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Without Sanctuary: Lynching Photography in America

Overview

The Tuskegee Institute records the lynching of 4,742 blacks between 1882 and 1968. This is probably a small percentage of these murders, which were seldom reported, and led to the creation of the NAACP in 1909. Through all this terror and carnage, someone- many times a professional photographer- carried a camera and took pictures of the events. These lynching photographs were often made into postcards and sold as souvenirs to the crowds in attendance. Historians have also detailed the carnival atmosphere and the ...

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Overview

The Tuskegee Institute records the lynching of 4,742 blacks between 1882 and 1968. This is probably a small percentage of these murders, which were seldom reported, and led to the creation of the NAACP in 1909. Through all this terror and carnage, someone- many times a professional photographer- carried a camera and took pictures of the events. These lynching photographs were often made into postcards and sold as souvenirs to the crowds in attendance. Historians have also detailed the carnival atmosphere and the social ritual of a lynching, which was often announced in advance and drew thousands of people from the surrounding area. Most disturbing is the sight of the white people, looking straight at the camera as if they had nothing to be ashamed of, often smiling.

These images are some of photography's most brutal, surviving to this day so that we may now look back upon the carnage and perhaps know our history and ourselves better. The almost one hundred images reproduced here are a testament to the camera's ability to make us remember what we often choose to forget.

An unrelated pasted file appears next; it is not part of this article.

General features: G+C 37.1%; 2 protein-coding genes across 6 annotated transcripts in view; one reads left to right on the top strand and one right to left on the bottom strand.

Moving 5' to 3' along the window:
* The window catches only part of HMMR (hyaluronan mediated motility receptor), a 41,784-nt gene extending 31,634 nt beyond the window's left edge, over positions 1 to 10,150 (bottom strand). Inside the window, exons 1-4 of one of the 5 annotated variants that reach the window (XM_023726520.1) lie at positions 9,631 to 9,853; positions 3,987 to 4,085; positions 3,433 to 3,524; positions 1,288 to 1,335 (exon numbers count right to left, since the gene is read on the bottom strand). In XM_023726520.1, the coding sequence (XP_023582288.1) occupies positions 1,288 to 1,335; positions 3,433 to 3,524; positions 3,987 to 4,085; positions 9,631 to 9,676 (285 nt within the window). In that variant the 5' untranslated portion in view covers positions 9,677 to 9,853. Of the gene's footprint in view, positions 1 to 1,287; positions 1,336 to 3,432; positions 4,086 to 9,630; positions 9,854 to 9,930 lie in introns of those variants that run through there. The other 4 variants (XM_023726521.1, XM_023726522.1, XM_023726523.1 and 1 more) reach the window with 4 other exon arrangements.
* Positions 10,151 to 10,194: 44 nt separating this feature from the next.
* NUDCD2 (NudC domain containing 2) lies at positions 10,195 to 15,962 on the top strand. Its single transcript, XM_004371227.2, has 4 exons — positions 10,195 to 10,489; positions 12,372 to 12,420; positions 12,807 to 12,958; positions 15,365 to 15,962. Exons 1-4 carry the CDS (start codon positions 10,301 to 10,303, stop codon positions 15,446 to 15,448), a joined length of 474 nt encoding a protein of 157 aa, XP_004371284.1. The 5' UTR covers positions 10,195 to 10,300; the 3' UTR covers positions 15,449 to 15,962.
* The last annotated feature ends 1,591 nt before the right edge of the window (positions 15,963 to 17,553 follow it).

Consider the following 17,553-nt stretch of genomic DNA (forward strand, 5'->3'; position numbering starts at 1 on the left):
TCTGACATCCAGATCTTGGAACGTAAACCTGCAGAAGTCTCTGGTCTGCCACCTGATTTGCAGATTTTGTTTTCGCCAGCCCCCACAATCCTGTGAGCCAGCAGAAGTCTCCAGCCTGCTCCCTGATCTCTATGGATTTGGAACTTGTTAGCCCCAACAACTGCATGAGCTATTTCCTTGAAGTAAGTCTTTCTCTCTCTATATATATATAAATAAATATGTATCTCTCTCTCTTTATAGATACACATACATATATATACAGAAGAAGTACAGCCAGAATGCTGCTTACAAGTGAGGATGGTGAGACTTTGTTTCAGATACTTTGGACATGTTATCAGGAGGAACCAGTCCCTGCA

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Editorial Reviews

Booknews
These pictures are shocking visual testimony to the unspeakable ferocity of violence against blacks in this country in the not-too-distant past. The photos are part of the Allen/Littlefield Collection and are on deposit in the Special Collections Department, Robert W. Woodruff Library, Emory University. James Allen provides notes on the content and context of the photos; Congressman John Lewis provides a foreword; writers Leon F. Litwack and Hilton Als contribute commentary. Annotation c. Book News, Inc., Portland, OR (booknews.com)
Benjamin Schwarz
Without Sanctuary is a collection of 98 photographs of lynchings throughout America, culled from the archive of James Allen who, as an antique dealer, came across them in his travels. It is a strange and terrifying book.
Many of these photographs were taken to be sold as souvenir postcards, but people also collected even more grisly keepsakes—fingers, toes and ears—from lynching victims, including sexual organs from those who had been alleged rapists. South Carolina Gov. Cole Blease recerived a finger of a lynched black man in the mail and promptly planted it in the gubernatorial garden. In Salisbury, N.C., a little old white lady, brought to see the bodies of several alleged black axe murderers, opened her purse, took out a knife and cut off a finger from one of their hands. Wordlessly, she put the knife and finger in her purse and walked away. Often there were scores, if not hundreds and sometimes thousands of spectators at a lynching. Far from an archaic holdover, Southern lunching was in many ways intertwined with and exacerbated by modern technology. Railroads sometimes ran special excursion trains to the sites; often spectators took photos—and also made sound recordings; the towns and counties in which lynchings took place usually had newpapers, telegraph offices and sometimes even radio stations that broadcast the killings, thereby expanding and intensifying the power of lynching in the white and black Southern psyche...Looking at the photographs of the broken, burned and mutilated victims in Without Sanctuary—some of whom, themselves, may have committed atrocious crimes—the terrible truth, the only "explanation" of lynching, is that given half a chance, too many men will act brutally.
Los Angeles Times
Michel Marriott
It is a photograph washed in sepia tones that lend its scene—the 1930 lynching of Tommy Shipp and Abe Smith and an approving white mob—an otherwordliness. Perhaps it was my father who first showed it to me. Yet, growing up black in Kentucky, with its not-so-distant past of lynching and other violent expressions of racism, I knew that this picture depicted a hatred tha was embedded in my country. This lynching occurred in Marion, Ind., 24 years before I was born, but that gave me little comfort as a boy.